LUCU Update on USS Pensions
University staff will have received the recent communication from Chris Linton concerning proposed changes to the USS pension scheme. As Chris explains, the proposed changes have come about because USS continues to adopt excessively prudent assumptions when valuing the scheme. In particular, USS’s assumptions about asset growth are absurdly pessimistic. In the period since the valuation date (March 2020), the scheme’s assets have grown by £19.7bn. In contrast, the assumptions in the valuation suggest that this level of growth would not have been achieved until 2110. After just one year the scheme is a full 90 years ahead of schedule!
Unfortunately, our employers have decided to push the cost of this flawed valuation onto staff. While it is true that employers have agreed to increase the level of so-called covenant support, the cost of this is at best highly speculative, that is, of the form “borrowing might cost the University a bit more in a few years”. In contrast, we are being asked to accept cuts of between 20% and 35% of our pension now. You can find out exactly how much you are being asked to sacrifice by using the USS modeller: http://ucu.org.uk/ussmodeller
We would like to address one specific section of Chris’s email in some detail. He writes that UCU developed some alternative proposals, but that these were not “formally submitted to the [Joint Negotiating Committee] for determination”. Precise, and in our view eccentric, meanings for the words “formally” and “determination” are required for this sentence to be true.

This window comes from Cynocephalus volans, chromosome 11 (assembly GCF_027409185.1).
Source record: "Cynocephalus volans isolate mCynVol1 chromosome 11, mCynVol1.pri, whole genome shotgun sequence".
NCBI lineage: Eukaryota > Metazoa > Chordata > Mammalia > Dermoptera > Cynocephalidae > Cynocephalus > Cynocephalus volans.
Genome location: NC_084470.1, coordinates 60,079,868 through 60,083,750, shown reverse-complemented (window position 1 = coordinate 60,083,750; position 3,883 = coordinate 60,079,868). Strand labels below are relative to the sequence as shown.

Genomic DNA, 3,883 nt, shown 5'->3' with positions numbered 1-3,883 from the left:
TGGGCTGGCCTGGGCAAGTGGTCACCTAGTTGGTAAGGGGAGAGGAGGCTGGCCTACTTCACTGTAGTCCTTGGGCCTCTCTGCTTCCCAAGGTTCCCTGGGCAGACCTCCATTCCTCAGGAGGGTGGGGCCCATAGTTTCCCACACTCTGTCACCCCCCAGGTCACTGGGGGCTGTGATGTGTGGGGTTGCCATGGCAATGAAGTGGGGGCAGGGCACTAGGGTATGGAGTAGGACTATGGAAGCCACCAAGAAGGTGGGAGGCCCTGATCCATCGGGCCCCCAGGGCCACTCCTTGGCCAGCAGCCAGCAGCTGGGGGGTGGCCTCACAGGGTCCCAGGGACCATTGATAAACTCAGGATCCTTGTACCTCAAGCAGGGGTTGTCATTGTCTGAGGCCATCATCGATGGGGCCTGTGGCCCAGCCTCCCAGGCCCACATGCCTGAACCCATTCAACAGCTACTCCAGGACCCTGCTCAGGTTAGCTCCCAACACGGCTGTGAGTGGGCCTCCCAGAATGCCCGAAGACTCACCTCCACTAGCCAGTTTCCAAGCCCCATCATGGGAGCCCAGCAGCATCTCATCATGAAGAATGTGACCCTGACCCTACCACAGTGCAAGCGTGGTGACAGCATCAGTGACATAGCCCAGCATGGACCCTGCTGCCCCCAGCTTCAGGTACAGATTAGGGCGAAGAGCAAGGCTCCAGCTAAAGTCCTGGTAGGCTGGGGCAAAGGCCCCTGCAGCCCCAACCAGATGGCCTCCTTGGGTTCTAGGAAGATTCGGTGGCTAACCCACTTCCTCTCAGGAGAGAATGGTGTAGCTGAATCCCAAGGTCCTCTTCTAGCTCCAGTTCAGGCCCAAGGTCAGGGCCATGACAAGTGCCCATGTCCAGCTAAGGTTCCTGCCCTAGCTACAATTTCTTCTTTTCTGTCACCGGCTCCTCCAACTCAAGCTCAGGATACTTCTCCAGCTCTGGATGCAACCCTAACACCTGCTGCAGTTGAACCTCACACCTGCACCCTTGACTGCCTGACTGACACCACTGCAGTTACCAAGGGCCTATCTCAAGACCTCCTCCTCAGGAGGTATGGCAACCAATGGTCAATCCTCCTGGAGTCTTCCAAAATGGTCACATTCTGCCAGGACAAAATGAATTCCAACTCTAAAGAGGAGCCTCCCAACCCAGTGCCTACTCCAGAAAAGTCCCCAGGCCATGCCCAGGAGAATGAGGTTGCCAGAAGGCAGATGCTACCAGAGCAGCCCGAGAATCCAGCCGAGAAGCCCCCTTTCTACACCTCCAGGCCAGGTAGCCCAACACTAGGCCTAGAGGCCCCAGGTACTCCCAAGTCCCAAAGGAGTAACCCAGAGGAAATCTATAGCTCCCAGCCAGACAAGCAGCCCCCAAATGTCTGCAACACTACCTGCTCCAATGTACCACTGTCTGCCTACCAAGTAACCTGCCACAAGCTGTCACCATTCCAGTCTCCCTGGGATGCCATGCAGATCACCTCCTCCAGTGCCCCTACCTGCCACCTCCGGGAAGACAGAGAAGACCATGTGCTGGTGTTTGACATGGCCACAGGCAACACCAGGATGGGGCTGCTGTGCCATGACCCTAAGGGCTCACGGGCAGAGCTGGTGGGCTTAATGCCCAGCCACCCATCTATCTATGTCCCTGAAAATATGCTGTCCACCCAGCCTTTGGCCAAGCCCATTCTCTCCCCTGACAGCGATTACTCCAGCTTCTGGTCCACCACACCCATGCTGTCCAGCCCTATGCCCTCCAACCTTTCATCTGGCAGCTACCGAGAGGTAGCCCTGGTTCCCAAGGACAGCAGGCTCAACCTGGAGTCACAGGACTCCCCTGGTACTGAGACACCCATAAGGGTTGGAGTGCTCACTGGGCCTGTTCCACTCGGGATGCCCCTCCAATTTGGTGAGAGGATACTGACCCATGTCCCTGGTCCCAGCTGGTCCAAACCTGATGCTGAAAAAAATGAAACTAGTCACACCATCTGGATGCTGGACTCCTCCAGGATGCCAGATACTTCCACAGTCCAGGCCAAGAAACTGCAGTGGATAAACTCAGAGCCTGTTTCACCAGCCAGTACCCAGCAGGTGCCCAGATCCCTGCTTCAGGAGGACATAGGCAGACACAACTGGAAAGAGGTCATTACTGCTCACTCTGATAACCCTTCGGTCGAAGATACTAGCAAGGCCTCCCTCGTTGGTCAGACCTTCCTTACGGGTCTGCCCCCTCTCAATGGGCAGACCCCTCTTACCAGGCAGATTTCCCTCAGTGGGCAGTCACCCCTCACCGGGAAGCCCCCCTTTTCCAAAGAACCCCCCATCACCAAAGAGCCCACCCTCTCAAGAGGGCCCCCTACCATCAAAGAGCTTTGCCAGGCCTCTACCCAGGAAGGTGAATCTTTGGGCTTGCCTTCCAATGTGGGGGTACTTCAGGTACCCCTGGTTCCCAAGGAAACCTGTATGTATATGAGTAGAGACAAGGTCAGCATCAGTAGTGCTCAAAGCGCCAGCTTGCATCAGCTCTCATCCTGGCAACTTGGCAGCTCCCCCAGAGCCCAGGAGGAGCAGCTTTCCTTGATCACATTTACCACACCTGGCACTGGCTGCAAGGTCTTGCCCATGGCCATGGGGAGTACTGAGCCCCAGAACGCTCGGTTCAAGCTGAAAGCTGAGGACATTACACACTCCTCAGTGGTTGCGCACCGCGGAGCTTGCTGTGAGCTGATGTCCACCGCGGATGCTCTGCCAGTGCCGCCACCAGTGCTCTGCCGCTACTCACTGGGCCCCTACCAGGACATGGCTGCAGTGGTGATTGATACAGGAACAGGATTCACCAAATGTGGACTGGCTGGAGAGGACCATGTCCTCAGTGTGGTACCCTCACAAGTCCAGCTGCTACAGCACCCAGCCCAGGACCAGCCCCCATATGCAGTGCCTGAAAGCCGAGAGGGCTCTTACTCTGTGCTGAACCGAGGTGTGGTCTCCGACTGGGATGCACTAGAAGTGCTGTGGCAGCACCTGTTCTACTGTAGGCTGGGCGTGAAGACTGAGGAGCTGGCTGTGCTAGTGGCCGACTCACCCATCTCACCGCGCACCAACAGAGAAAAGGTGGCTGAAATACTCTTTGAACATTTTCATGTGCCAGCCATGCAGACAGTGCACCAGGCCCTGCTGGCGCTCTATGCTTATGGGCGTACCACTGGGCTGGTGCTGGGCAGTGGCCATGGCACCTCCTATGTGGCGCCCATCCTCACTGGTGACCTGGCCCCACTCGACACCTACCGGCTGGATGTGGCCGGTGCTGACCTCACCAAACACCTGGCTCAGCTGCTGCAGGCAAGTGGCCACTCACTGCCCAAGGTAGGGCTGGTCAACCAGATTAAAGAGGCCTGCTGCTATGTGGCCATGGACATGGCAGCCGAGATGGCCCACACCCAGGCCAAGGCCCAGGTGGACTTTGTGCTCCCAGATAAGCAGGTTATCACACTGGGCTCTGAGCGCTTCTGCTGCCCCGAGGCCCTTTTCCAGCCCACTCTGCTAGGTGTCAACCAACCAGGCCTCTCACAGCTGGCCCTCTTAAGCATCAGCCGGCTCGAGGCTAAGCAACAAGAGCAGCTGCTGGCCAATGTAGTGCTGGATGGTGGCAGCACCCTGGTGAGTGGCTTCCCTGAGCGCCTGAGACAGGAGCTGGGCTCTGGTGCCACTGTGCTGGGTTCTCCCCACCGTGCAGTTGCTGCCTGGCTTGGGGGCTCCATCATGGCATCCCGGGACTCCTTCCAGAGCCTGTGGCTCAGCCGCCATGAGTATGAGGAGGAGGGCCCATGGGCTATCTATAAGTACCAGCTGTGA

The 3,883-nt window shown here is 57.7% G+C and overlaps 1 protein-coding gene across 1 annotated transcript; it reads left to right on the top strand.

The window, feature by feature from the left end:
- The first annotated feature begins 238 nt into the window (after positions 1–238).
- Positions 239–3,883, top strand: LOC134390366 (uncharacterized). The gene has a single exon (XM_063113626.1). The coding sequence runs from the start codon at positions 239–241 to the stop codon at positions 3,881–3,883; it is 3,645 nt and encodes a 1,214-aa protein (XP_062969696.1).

In collaboration with branch pension officers, including Loughborough’s, UCU developed a set of proposals (which can be seen in this news article). These involved sharing the costs of the flawed valuation between employers and employees. The idea was that members might be willing to accept a short-term price to avoid industrial action, so that UCU could join forces with UUK and push USS into governance reform that would permit a sensible valuation to be conducted in 2022. UCU’s proposals were submitted to the Joint Negotiating Committee (as item 3.2 in the papers for the meeting of 13th August). Unfortunately, UUK decided that they were not able to consult with employers about the proposals during August, apparently because too many people were on holiday. As a result, UUK decided that they could not provide covenant support to any proposals that were not their own. Because no occupational pension scheme can operate if employers refuse to support it, this meant that UCU’s proposals could not be put to the vote in the JNC meeting on 31st August. In short, UUK vetoed them. Notwithstanding this, Loughborough UCU has asked Loughborough University to review the UCU proposals directly. We are pleased that the University has agreed to look at them in detail, to understand them and to comment on them.
There is still time to resolve this dispute without industrial action. UUK could choose to withdraw their proposals and engage in good-faith discussions with UCU about solutions to both the short-term and long-term issues that USS’s behaviour has raised.
Unfortunately, this looks unlikely. As a result, last week UCU’s Special Higher Education Sector Conference agreed to launch an industrial action ballot.
We have called a meeting of all members to discuss the USS situation on 8th October at 1pm, and further details will be circulated in due course.